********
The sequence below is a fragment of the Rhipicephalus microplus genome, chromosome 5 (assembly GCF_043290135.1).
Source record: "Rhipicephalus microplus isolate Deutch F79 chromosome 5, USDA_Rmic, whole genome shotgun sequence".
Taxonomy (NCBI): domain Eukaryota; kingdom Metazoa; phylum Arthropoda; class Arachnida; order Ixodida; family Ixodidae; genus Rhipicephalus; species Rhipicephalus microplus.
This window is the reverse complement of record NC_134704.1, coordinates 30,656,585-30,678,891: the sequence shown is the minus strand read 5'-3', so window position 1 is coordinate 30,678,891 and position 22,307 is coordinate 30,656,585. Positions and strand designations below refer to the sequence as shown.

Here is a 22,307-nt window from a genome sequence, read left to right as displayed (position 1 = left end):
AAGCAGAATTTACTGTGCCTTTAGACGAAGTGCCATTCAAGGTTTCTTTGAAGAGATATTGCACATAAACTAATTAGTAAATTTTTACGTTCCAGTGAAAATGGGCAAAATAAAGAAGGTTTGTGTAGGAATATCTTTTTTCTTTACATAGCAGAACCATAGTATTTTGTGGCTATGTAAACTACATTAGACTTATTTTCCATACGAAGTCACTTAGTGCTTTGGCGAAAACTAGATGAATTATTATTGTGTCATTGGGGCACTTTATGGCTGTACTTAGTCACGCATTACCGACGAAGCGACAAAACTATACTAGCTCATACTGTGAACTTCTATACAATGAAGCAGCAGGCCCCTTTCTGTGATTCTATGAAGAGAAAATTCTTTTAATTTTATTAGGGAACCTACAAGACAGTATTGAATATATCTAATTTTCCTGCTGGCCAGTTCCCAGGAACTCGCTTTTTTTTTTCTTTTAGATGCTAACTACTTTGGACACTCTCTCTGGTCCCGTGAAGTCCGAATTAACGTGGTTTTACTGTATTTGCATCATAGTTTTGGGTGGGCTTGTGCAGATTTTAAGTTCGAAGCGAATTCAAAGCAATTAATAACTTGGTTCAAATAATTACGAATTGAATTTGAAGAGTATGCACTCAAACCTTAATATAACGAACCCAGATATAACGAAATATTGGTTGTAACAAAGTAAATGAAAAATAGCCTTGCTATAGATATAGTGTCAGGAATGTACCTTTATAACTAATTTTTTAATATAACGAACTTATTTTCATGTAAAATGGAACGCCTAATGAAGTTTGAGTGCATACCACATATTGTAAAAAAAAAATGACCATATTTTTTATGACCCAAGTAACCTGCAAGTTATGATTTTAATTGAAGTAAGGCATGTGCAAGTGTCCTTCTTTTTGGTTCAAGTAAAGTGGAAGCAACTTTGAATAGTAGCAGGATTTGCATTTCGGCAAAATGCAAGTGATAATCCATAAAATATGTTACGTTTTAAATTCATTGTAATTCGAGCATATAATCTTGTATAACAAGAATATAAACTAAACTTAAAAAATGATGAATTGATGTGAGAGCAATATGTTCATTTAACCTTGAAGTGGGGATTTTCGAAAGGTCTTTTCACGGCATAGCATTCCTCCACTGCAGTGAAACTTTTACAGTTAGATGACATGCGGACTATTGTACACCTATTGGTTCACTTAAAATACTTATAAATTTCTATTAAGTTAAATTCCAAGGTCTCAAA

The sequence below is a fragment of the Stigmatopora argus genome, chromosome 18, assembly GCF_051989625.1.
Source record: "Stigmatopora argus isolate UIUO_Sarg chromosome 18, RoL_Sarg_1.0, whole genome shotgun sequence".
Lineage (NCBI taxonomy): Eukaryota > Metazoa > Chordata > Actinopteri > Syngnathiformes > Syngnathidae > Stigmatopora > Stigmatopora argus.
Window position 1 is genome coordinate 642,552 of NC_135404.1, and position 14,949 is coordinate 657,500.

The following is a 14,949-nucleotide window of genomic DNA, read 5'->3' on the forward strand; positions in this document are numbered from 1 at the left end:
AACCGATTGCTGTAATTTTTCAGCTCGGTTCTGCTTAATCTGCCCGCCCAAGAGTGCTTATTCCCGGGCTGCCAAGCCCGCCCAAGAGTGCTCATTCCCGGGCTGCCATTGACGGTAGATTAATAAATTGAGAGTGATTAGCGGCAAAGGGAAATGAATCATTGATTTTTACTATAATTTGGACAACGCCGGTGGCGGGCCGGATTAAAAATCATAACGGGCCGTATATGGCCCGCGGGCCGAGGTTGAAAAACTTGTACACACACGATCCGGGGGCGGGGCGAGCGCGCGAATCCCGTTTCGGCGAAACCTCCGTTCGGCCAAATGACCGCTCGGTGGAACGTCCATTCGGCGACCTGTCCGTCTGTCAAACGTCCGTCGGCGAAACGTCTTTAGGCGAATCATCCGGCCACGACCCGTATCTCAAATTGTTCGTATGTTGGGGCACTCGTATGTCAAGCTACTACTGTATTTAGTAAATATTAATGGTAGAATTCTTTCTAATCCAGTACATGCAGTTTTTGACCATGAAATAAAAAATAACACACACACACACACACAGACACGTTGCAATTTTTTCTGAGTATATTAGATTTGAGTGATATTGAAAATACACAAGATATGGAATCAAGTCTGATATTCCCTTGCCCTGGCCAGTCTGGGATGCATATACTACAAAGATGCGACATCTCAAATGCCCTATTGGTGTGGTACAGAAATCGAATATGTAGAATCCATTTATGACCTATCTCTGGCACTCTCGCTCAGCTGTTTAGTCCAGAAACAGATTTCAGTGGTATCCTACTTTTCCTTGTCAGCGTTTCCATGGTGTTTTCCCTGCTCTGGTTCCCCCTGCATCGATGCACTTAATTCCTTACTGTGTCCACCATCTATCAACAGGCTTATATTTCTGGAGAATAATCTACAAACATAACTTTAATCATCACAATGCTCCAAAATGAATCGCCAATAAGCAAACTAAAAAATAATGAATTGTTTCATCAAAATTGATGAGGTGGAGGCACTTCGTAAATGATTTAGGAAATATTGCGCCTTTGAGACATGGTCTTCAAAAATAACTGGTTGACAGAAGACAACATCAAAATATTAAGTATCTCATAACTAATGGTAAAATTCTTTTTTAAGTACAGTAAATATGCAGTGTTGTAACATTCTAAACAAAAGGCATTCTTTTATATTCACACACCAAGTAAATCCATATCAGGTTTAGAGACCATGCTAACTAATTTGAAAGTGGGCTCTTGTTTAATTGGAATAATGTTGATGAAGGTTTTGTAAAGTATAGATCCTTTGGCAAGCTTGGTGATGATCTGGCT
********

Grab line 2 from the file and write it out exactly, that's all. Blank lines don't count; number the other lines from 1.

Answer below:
Source record: "Rhipicephalus microplus isolate Deutch F79 chromosome 5, USDA_Rmic, whole genome shotgun sequence".